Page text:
A Critical Situation For Area Hospitals
Primary-Care Needs Spill Over Into ERs
This title is inaccurate: it implies patients are seeking "primary care" in the ED. This is false. Primary care (pap smears/breast exams, colonoscopies, diabetes managment etc) is not done in the ED, rather it's people who no longer have a PCP coming to the ED for their acute problems that would otherwise have gone to their PCP's office.By Yamiche Alcindor
Washington Post Staff Writer Monday, July 13, 2009
Hospital emergency departments across the region are overflowing with patients who have been battered by the recession and are increasingly using hospitals as their primary source of health care, according to local and national health officials.
What national officals? This article mentions none.At the District's Providence Hospital, emergency room visits increased by 13 percent in the past year. In Montgomery County, the number of patients seeking free care at community clinics designed to divert people from emergency rooms rose by 43 percent, many of them referred by hospitals.
The community clinics are not focused on providing ACUTE care, they are there for chronic, preventative and primary care purposes. They provide a different service line than the ED. That 43% increase are the people that have no PCP and are going there for their ongoing, primary medical services.... A national debate is underway about how to reduce health-care costs and provide medical coverage to everyone. Diverting people from emergency rooms -- which are an inefficient and expensive way of delivering basic health care -- is a central issue, said Larry Gage, president of the National Association of Public Hospitals and Health Systems.
Don't forget dwindling reimbursements for emergency care are also to blame. Trauma funding is often inadequate as well. Lack of on call specialists, lack of qualified attending MD's and Nurses as well. Also patient "boarding" and psychiatric/mental health patient "holds" ....ALL these things are contributing in addition to people merely lacking a primary MD."The absolute number of people using emergency rooms has gone up as much as 20 to 30 percent in the last six to eight months due to the recession and people losing their jobs," he said. "The only option in their minds is going to the hospital."
Last year, Providence and the D.C. Primary Care Association launched the ED Diversion Project, which places community health workers in waiting areas to help patients obtain primary-care doctors and sign up for Medicaid and Medicare coverage.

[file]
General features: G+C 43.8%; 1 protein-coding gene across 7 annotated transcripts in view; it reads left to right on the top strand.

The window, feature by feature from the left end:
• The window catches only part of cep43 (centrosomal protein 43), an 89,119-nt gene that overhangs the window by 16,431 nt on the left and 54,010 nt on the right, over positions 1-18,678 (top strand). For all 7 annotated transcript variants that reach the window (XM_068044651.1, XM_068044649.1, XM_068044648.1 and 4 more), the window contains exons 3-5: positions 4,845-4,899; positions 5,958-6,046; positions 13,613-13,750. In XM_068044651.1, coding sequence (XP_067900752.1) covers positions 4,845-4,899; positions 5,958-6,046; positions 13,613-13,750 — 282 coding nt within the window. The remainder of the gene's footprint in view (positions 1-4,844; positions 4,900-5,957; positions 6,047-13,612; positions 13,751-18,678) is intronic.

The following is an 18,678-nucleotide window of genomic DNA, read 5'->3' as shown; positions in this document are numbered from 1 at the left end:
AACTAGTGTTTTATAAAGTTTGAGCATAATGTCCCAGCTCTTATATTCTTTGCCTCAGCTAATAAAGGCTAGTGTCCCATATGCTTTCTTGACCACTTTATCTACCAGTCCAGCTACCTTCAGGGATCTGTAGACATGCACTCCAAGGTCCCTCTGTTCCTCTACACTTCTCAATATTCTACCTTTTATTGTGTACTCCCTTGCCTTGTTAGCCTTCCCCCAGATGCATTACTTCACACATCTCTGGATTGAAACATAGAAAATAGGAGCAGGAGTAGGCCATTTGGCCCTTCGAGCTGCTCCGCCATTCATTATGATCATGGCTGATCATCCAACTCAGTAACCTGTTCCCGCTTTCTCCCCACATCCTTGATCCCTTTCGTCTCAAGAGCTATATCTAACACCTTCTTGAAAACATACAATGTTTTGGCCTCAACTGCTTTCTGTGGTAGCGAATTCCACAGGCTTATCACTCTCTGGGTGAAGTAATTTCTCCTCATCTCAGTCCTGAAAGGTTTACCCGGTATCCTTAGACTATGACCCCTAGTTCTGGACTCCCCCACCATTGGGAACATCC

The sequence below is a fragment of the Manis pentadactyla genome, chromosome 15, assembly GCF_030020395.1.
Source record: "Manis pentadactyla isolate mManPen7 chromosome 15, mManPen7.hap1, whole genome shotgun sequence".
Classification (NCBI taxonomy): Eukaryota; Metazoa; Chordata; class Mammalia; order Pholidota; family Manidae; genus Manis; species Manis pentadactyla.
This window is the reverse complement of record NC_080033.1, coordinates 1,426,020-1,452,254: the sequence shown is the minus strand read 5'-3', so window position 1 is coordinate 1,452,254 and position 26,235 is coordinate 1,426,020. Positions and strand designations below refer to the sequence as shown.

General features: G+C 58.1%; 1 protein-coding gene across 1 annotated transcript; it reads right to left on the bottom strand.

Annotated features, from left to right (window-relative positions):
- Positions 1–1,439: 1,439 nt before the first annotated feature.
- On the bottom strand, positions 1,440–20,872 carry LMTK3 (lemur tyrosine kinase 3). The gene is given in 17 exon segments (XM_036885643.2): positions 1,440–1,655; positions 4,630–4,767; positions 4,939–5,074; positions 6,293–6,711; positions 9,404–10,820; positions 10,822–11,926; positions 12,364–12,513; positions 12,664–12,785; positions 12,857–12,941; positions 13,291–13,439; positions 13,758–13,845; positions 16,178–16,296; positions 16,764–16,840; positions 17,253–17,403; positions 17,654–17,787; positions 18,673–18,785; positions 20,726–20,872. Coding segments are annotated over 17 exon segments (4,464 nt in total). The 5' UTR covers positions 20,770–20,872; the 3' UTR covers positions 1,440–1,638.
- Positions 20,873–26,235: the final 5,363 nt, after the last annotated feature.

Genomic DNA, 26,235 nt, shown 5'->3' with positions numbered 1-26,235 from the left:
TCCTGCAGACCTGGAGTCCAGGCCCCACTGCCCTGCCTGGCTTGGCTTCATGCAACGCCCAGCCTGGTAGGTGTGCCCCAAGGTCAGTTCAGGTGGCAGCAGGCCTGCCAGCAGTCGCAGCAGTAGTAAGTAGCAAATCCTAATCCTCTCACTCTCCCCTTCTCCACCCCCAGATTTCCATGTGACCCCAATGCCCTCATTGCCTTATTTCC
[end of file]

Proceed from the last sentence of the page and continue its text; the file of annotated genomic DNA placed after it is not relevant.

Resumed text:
...also, it's the only thing they KNOW. In my personal experience, quite a few of the folks I've had to refer to community clinics or free clinics had no idea they even existed. (Now here's an opportunity for public education!)
Now this is a GREAT idea! However, don't the hospitals have social workers and medicare/medicaid workers already? Can't the ED care team give these people the information to make a phone call the next day or give them directions to these people's offices? Why do the taxpayers (again!) have to fund this "diversion project" when we already have health care workers who can make the referrals?Zoila Alvarez, who arrived in the United States three years ago from El Salvador, has been a patient at Mary's Center for a year. Before she found the clinic, she sought prenatal care and treatment for depression at hospital emergency rooms, she said.
Interesting, here is a lady (I'll assume a legal immigrant) who comes to the US (no mention of husband or family) to have her baby who "becomes" a US citizen upon birth.......Albertha Boone, 55, of Southeast Washington, can relate. Her last visit to a primary-care doctor was in 1989, she said, even though she has asthma and high blood pressure and needs to have major knee surgery.
She said she has a monthly income of $1,400: $1,000 from a disability check and $400 from a part-time job as a clerical assistant. After she pays rent -- $800 -- she uses the remaining $600 to pay for utilities and buy groceries. She said that she has Medicare coverage but that it won't pay for regular doctor visits or for the knee surgery a doctor has told her she should have. So when she needs care, she will continue to go to an emergency room for treatment.
"Moving forward, we need to do more so that people are aware of clinics in their neighborhoods," said Pierre Vigilance, director of the D.C. Department of Health. "We have to make sure that these clinics are available to people when they need them."
WHAT????? Medicare not paying for doctor visits? I don't believe this statement. However, if you tell me that she can't find a PCP who will TAKE medicare, then I can swallow that a bit more. We need more information here because this doesn't make sense to me.
I agree, get the word out, run a campaign or a public education incentive. However, I postulate that the root cause of a lot of this (economy aside) from the provider's standpoint is the whole EMTALA (http://tinyurl.com/emtala) issue. Those of you in the "biz" you know what I'm talking about...the whole legislated principle of ED's not "turning" people away as well as ED's doing WAY MORE than they were designed to do beyond providing the legally mandated "Emergency Medical Screening" assessment/exam.